"Basically that's what I've been doing with [the Nets] now. But yeah, playing with the national team gave me a lot of confidence."

The benefits goes both ways as well.

"Playing this role right now here [with the Nets] will help me when I go back to the national team this summer, it's been great."

By "this summer", Watanabe is referring to the FIBA Basketball World Cup 2023 which will be hosted in Japan as well as in the Philippines and Indonesia.

"I'm super excited," said Watanabe. "Especially for me, last summer we had the Olympics in Japan, but without any fans. So it's going to mean a lot for me that I'm going to play in front of a lot of Japanese fans and especially in front of my family and friends."

Because they have the opportunity to play a part of the World Cup at home, Watanabe and Akatsuki Japan will certainly put all of their best efforts into each and every game.

"We're going to try to make it the best World Cup ever," he added. "Like I said I'm looking forward to it. I know the last World Cup in China, we lost all of our games so it's going to be a great opportunity for us to show how much we've gotten better and I think we're ready."

After some heart-aching campaigns, the 2.06M (6'9") small forward is hoping that the pieces will continue to fall into place when the main event begins.

And Watanabe has been heavily committed to make sure that he will be as ready as possible for World Cup tipoff time. So committed, as a matter of fact, that he wanted to make sure that he was familiar with the system and his teammates by playing at the Asia Cup last summer… even if he didn't have to.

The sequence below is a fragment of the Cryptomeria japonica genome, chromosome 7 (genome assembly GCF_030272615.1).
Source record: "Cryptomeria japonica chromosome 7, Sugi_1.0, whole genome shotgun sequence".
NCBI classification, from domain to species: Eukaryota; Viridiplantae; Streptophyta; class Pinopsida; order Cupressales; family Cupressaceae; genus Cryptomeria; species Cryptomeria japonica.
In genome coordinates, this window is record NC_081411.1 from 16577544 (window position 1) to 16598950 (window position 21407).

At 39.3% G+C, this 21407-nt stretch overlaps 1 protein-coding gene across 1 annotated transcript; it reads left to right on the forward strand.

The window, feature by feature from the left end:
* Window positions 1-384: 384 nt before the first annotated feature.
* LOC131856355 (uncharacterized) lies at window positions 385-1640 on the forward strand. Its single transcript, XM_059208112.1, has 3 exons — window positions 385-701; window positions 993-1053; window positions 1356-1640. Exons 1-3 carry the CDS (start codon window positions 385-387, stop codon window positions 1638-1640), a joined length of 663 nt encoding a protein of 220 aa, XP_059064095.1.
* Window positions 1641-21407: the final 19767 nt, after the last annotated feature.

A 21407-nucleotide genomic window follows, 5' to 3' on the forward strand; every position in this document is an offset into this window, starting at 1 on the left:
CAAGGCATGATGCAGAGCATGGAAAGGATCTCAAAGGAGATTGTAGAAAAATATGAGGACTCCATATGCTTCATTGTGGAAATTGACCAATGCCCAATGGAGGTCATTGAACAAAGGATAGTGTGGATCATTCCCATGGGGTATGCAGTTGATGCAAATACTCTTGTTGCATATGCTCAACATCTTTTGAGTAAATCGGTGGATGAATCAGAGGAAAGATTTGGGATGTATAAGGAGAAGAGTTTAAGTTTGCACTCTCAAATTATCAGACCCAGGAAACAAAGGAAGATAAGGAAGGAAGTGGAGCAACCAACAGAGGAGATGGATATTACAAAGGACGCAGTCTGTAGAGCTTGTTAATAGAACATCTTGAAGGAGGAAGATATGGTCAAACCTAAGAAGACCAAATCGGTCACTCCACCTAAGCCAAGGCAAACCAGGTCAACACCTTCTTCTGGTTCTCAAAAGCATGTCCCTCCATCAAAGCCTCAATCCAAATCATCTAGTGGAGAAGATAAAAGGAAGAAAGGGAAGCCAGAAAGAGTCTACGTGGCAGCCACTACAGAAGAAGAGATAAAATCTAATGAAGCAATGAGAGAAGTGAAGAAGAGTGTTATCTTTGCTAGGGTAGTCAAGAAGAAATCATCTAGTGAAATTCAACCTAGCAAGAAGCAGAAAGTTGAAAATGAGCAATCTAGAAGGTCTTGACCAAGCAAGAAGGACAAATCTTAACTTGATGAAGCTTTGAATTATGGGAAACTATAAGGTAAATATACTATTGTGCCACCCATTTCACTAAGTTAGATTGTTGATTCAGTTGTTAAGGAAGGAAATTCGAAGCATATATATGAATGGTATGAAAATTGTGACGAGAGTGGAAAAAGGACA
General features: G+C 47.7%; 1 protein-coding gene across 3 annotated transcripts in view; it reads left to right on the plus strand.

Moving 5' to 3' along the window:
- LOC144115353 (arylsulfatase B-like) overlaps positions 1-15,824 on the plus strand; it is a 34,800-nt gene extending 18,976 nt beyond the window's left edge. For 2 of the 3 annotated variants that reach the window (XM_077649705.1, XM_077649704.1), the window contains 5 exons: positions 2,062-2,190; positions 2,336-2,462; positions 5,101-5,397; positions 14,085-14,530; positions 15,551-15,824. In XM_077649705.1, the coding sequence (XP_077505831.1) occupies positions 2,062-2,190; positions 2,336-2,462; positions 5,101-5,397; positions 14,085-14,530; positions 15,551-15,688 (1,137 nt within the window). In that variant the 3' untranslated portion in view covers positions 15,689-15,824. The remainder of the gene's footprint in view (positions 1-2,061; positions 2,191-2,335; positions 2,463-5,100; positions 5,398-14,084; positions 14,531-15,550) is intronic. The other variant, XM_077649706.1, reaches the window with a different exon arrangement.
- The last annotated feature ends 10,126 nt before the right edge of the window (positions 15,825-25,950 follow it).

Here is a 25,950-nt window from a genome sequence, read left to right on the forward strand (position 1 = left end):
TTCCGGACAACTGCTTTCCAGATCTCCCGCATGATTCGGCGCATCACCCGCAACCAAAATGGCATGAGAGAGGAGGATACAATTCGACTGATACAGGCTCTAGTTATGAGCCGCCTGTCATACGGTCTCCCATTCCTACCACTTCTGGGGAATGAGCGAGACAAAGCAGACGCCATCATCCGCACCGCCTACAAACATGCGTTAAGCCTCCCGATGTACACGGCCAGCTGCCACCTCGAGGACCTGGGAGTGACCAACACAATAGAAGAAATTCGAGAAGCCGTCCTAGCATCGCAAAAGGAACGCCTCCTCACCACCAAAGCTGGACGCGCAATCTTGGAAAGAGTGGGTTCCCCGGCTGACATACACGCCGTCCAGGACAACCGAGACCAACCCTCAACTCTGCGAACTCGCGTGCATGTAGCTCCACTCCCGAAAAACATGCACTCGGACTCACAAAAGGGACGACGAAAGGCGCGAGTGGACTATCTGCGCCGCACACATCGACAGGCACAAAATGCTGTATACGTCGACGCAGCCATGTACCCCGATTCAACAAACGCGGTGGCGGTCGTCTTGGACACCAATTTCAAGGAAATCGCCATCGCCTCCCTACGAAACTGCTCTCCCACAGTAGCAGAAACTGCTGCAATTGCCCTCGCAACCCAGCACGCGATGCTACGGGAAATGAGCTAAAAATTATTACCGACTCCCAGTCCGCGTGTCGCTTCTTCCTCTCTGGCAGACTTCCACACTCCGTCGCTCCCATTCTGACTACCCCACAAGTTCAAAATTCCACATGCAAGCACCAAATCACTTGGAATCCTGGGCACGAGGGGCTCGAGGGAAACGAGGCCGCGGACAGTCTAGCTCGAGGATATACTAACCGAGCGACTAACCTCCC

"[Playing for the national team] means a lot to me. They told me that I didn't have to play [last] summer," he said. "But I wanted to play. First, obviously because we got the new coach, new system, everything. So I told them I'm going to play there."

"I'm glad that I did because I got to know the new coaching staff and a lot of the younger guys, because we brought a lot of the younger guys to the Asia Cup. I met a lot of the younger guys and they were really good so I'm glad that I did that."

Those "younger guys" included promising point guard Yuki Kawamura and spitfire sharpshooter Keisei Tominaga, both of whom have a good chance to be on the final World Cup roster later this year. Getting the chance to play on the senior national team at an early stage and to be able to learn from big brother Yuta is something that will certainly help them in the long run.

Take it from the guy who made his senior national team appearance when he was 18-years-old at Asia Cup 2013.

"It's important for younger guys to experience international games at a young age," said Watanabe.

"Like I'm 28 now but I started with the national team at like when I was 18-19 years old. It's really important for them to have that experience and now I understand how hard it is to win in those international games. They're going to be very good in a few years, I want them to keep going."

Yuta Watanabe is like that. Despite being at the point where he's still trying to get better and shine among the world's best, he's always has the next generation in the back of his mind. He knows that he shoulders a large part of the responsibility for paving the way for the next wave of Japanese ballers.

For him, the path to being where he is now was not easy.

"There was a time I thought I might not belong to [the NBA]," he said, as per HoopsHype. "My family, friends, teammates, and coaching staff always encouraged me to keep my head up."

Now that he's made it this far, he's more focused than ever to keep on going as he is not only playing for himself - but playing as a representation of Japan basketball.

"I'm really proud of myself," said Watanabe. "It means a lot to me and it's important for me to continue to do it because I want the younger guys to see me and Rui playing in the NBA. I want them to feel like okay, we can be an NBA player, too. "

"When I was a kid, people were always like you are Japanese, it's not possible."

"I want to change how the players think about themselves so its important for us to represent the country."

Hopefully, those young Japanese ballers that will be watching Watanabe at the World Cup in Japan this year will soon be following his footsteps.